- The first and main claim of this paper is that physics cannot provide, empirical evidence for the objectivity (mind-independence) of absolute becoming, for the simple reason that it must presuppose it, at least to the extent that a classical (i.e., non-quantum) spacetime theory presupposes a priori an ontology of events.
- However, the fact that a theory of absolute becoming must be situated in the abstract realm of metaphysics does not make becoming completely irrelevant for physics, since my second claim will consist in showing that relational becoming, once appropriately defined and understood, properly belongs to the tangled set of issues usually referred to with the label “the arrow of time”.
- The paper is divided into three parts.
- In the first I will strike a blow against the traditional, received views of becoming, typically requiring the unreality of the future as a necessary condition for the objectivity or mind-independence of temporal passage.
- After having severed the misleading link between the concept of becoming and the unfortunate debate between presentism and eternalism, in the second part I will offer a much needed, clear explication of becoming, given in terms of the simple occurrence of events. I will then defend this approach to becoming from foreseeable objections, especially concerning its faithfulness to the time of our experience.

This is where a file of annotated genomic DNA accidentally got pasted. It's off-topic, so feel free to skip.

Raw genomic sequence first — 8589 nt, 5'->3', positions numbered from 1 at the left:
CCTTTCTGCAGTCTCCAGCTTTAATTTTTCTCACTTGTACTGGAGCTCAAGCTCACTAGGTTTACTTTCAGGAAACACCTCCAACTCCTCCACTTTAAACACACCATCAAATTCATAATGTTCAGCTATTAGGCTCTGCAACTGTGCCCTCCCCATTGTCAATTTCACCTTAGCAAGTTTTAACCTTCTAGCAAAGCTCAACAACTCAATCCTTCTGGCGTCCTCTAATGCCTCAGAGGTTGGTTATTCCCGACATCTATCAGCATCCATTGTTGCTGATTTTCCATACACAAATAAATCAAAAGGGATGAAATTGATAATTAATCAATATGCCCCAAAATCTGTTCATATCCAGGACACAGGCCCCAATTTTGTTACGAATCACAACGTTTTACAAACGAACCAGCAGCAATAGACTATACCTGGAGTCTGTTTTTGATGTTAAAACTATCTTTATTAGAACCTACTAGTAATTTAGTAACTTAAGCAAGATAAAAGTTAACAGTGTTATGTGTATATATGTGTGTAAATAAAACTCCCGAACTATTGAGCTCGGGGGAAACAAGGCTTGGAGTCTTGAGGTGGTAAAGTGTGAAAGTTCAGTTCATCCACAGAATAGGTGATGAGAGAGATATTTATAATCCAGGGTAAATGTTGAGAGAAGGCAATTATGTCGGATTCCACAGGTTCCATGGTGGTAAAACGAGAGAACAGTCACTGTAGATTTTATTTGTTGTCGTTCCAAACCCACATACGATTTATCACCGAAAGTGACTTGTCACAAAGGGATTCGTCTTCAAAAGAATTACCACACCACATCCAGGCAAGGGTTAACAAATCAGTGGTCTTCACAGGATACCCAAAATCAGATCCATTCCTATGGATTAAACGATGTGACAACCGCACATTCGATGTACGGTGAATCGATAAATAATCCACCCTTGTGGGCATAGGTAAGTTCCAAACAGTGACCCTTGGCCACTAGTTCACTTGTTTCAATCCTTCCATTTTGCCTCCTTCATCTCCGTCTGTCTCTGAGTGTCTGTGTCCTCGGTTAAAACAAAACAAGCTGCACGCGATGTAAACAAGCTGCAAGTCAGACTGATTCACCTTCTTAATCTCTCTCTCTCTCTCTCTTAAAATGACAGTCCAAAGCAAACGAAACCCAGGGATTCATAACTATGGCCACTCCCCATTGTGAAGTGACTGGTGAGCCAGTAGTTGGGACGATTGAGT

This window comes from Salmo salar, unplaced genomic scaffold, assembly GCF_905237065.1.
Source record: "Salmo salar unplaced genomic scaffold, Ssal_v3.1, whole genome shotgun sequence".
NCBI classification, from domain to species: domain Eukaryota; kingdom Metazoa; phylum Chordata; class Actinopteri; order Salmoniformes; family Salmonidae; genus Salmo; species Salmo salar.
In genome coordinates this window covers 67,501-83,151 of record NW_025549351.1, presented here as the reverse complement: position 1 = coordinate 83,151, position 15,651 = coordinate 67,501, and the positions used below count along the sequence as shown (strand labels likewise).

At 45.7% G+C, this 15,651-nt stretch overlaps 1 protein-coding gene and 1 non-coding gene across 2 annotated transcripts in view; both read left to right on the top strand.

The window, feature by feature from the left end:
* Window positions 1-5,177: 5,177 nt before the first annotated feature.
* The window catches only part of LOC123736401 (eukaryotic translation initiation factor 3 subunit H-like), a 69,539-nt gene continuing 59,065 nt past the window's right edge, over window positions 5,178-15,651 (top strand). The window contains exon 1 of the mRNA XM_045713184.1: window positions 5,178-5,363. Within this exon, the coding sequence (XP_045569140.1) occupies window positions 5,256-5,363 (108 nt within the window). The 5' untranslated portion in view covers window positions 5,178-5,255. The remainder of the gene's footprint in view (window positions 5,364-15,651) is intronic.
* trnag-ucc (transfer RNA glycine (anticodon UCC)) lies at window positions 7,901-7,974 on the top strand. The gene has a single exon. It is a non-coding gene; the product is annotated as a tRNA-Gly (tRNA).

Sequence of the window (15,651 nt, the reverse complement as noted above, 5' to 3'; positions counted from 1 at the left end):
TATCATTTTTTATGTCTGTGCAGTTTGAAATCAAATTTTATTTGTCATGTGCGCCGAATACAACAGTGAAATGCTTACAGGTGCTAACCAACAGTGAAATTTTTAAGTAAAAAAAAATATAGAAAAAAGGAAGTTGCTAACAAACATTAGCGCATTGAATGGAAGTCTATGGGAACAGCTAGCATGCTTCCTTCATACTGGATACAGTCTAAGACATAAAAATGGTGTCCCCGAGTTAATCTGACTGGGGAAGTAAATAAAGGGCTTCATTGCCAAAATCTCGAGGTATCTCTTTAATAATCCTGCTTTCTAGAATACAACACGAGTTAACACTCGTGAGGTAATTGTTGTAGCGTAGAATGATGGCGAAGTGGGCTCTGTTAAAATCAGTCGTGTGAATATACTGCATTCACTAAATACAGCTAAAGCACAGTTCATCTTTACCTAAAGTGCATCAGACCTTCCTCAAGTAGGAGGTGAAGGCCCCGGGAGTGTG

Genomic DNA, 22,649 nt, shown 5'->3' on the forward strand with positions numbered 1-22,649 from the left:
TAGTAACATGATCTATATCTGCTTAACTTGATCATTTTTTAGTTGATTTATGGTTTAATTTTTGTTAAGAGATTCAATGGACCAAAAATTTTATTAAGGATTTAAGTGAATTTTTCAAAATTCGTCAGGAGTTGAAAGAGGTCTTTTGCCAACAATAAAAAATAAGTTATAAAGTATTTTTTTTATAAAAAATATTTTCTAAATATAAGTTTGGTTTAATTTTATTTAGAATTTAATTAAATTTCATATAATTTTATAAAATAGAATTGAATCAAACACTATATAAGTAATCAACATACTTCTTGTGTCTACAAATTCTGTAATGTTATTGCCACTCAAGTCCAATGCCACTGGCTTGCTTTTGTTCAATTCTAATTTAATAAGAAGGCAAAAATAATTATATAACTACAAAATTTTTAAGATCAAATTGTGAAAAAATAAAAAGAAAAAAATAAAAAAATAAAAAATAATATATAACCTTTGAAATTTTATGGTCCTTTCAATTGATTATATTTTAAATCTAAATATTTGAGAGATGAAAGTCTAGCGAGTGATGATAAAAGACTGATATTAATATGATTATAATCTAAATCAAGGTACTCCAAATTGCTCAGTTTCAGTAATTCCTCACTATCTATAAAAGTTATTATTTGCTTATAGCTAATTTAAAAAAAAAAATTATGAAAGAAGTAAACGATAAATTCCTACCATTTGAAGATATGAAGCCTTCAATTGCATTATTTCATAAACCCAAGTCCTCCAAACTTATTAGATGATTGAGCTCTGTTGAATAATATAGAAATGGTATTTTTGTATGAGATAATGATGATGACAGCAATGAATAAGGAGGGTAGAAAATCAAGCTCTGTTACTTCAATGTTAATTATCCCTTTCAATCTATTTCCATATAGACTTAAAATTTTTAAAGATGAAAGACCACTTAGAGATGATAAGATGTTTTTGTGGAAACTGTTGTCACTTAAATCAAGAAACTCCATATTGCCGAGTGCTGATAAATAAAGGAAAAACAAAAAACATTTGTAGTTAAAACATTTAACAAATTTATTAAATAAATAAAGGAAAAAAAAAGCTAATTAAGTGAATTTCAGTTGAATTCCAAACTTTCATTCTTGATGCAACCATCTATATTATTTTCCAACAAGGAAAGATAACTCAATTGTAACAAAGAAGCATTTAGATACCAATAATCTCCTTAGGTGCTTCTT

- After having crucially distinguished between absolute and relational becoming, in the third part I will bring spacetime physics to bear on the explication of becoming. In particular, I will show why the definability of a becoming relation in terms of the relation of past causal (or chronological) connectibility of Minkowski spacetime gives us no clue as to how we should use physics to establish the mind-independence of the former relation.
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